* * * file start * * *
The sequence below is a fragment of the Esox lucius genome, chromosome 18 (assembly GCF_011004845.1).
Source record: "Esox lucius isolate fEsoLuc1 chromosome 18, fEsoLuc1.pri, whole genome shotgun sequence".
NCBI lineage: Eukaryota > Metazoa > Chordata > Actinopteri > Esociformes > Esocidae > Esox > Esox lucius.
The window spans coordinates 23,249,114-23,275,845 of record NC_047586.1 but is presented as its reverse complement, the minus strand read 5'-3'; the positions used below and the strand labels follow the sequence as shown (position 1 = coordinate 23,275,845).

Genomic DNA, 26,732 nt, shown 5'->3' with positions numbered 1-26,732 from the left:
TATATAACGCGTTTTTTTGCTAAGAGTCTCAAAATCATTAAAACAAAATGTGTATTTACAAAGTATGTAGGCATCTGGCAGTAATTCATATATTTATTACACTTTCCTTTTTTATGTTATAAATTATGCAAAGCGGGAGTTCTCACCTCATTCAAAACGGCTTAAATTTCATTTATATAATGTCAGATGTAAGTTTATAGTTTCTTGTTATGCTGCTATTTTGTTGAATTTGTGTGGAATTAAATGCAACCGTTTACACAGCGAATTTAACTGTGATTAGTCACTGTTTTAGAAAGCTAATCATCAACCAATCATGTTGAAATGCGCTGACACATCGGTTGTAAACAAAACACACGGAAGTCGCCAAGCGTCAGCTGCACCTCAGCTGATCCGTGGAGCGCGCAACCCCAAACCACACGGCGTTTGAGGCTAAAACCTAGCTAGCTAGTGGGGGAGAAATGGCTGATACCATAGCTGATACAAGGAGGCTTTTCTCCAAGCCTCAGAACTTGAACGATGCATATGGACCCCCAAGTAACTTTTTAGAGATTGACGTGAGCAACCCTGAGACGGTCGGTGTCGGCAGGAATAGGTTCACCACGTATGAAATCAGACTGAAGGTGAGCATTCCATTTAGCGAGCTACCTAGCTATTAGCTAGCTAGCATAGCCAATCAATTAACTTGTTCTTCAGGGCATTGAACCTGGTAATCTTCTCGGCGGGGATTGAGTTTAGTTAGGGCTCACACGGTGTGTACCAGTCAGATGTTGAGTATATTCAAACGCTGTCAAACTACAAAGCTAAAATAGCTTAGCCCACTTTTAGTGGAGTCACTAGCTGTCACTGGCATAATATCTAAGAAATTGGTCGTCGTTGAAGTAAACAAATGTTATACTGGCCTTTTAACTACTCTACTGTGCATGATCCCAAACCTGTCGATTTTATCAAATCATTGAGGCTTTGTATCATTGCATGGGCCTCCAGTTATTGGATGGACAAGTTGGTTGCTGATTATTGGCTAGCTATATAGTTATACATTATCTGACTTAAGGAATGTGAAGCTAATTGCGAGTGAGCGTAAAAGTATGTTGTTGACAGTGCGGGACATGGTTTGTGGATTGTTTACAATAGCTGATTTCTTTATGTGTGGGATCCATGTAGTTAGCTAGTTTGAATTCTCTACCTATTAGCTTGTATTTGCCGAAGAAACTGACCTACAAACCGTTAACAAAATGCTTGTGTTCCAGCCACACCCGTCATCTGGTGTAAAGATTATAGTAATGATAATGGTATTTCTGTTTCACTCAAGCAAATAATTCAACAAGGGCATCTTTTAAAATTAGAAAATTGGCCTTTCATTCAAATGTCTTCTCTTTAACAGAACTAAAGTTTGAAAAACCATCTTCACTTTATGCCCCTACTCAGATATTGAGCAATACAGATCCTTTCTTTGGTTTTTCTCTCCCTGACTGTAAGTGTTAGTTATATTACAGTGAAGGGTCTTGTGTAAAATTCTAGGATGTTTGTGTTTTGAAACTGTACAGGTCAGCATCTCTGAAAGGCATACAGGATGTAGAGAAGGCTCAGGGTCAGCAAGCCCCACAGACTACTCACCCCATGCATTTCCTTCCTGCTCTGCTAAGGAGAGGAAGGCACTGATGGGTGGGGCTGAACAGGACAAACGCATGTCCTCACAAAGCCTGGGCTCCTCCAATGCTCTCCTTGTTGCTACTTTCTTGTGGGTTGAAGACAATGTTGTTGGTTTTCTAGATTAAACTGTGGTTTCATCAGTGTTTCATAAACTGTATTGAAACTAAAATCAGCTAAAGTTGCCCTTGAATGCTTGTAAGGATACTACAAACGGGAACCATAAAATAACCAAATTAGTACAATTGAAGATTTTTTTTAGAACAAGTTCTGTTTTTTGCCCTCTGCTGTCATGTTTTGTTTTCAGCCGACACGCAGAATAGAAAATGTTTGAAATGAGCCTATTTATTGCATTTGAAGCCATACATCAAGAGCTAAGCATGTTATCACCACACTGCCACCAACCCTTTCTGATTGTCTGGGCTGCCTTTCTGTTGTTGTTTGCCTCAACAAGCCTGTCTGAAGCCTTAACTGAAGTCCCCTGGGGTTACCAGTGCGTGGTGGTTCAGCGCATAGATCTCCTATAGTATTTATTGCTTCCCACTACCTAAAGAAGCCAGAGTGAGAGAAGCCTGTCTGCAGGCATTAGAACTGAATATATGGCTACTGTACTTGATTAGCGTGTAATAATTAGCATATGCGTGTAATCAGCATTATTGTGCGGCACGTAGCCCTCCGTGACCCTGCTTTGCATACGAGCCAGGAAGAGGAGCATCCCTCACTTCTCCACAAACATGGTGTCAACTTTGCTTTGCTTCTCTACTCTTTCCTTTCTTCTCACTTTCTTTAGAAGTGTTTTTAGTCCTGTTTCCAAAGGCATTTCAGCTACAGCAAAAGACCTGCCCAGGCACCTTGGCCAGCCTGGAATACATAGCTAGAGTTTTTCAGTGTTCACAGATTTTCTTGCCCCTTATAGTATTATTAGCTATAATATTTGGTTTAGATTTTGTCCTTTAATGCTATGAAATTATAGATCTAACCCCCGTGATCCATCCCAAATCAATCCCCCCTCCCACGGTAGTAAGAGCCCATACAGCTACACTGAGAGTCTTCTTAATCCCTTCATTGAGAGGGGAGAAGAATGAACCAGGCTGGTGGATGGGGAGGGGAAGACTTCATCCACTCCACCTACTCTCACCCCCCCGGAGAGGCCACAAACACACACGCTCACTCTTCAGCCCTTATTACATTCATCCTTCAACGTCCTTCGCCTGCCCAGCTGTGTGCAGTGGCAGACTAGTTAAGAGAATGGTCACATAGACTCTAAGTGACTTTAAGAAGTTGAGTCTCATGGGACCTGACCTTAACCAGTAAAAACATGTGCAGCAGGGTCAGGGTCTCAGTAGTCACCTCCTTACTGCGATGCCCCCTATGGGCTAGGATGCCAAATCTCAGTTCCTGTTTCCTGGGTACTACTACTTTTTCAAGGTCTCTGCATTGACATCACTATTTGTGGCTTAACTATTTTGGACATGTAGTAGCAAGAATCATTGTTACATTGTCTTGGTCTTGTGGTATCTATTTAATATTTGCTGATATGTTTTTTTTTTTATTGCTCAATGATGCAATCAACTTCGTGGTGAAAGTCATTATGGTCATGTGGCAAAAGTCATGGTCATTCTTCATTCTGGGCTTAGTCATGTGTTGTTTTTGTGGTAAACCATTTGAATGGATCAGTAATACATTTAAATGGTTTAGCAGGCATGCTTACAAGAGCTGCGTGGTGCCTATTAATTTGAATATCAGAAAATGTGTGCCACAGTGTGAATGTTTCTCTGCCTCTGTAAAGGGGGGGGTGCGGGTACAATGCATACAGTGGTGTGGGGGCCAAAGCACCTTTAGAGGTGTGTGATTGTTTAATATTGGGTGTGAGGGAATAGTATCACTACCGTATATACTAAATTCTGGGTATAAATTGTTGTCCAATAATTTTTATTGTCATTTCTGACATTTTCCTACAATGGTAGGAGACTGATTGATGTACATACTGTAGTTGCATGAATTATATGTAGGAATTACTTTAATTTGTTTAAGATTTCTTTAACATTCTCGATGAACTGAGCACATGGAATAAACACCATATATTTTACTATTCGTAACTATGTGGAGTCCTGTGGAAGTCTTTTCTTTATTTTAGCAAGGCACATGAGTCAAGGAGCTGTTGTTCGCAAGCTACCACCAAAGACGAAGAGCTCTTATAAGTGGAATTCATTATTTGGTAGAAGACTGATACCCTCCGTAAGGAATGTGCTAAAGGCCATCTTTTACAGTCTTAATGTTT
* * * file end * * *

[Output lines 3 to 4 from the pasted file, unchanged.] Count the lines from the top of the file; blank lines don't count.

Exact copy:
NCBI lineage: Eukaryota > Metazoa > Chordata > Actinopteri > Esociformes > Esocidae > Esox > Esox lucius.
The window spans coordinates 23,249,114-23,275,845 of record NC_047586.1 but is presented as its reverse complement, the minus strand read 5'-3'; the positions used below and the strand labels follow the sequence as shown (position 1 = coordinate 23,275,845).